Study Finds Recovered COVID-19 Patients Lose Immunity Within Months

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Study Finds Recovered COVID-19 Patients Lose Immunity Within Months
The study has not been peer-reviewed, but its authors say it could mean achieving herd immunity is impossible.
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A new study found that people who were previously infected with the coronavirus and recovered may lose their immunity to the virus within months. 

Researchers in London tested a group of recovered COVID-19 patients and health care workers to monitor their antibody levels over time. Sixty percent of patients had strong antibody responses during the peak of their infections. But two months later, only about 17% had those same antibody responses, and others had no detectable antibodies at all.

Researchers fear that if coronavirus recovery depends on strong antibodies and if those antibodies drop off in a short amount of time, achieving herd immunity may be impossible. They say the virus could become as common as a cold and that people may need to be vaccinated more than once.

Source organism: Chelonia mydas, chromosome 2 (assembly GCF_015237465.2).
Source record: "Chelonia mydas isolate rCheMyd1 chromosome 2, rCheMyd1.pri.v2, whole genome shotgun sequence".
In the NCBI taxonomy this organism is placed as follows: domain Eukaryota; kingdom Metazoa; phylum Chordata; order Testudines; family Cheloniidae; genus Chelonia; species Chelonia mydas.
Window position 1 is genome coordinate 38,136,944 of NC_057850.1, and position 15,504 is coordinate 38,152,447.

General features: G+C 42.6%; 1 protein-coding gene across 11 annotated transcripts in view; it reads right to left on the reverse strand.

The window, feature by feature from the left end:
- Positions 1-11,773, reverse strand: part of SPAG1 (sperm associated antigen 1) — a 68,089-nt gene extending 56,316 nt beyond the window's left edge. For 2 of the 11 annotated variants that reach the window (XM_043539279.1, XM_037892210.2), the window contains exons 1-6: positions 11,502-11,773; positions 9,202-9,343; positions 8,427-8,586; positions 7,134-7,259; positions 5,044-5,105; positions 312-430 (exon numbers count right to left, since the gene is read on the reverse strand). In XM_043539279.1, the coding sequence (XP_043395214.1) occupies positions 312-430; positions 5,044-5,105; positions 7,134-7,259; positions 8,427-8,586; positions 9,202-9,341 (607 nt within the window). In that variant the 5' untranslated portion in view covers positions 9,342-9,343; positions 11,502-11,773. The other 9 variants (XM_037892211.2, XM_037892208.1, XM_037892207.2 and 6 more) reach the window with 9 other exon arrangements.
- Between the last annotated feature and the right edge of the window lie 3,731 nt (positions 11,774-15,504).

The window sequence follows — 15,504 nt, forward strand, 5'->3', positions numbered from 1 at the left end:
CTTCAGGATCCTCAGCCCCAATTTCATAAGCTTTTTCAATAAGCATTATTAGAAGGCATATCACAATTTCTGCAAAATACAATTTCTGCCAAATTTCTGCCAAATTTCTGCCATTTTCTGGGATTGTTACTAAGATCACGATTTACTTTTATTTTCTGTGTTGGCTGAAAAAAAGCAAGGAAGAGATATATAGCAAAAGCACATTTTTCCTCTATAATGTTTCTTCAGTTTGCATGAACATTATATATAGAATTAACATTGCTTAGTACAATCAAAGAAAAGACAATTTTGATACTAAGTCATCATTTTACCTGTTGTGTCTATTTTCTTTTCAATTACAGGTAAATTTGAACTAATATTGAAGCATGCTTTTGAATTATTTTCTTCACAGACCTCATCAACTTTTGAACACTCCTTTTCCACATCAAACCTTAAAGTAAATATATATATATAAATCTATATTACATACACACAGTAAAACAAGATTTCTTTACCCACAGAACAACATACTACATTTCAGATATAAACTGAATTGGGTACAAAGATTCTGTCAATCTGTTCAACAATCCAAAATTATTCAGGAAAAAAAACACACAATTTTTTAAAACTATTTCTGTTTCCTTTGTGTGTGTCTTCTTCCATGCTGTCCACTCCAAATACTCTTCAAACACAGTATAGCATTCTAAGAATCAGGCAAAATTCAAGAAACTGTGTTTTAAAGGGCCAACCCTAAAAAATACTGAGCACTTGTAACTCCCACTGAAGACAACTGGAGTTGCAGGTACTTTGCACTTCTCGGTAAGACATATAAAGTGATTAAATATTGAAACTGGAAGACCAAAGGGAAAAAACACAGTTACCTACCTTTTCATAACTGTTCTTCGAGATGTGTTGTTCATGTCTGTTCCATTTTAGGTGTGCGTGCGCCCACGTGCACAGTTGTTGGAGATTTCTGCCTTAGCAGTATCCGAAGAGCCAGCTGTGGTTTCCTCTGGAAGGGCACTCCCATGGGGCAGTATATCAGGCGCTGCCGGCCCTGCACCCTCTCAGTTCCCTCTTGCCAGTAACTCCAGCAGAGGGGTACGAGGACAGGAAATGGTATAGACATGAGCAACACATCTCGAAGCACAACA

Dr. Katie Doores from the King’s College London, the lead author of the study, said, "Infection tends to give you the best-case scenario for an antibody response, so if your infection is giving you antibody levels that wane in two to three months, the vaccine will potentially do the same thing."

This study has not been peer-reviewed. But with so much still unknown about the coronavirus and its long-term effects, researchers are hopeful that any new information about antibody responses could bring us closer to effective treatment and prevention.

According to Johns Hopkins University, there have been roughly 13 million confirmed infections worldwide and more than 570,000 related deaths. 

Contains footage from CNN.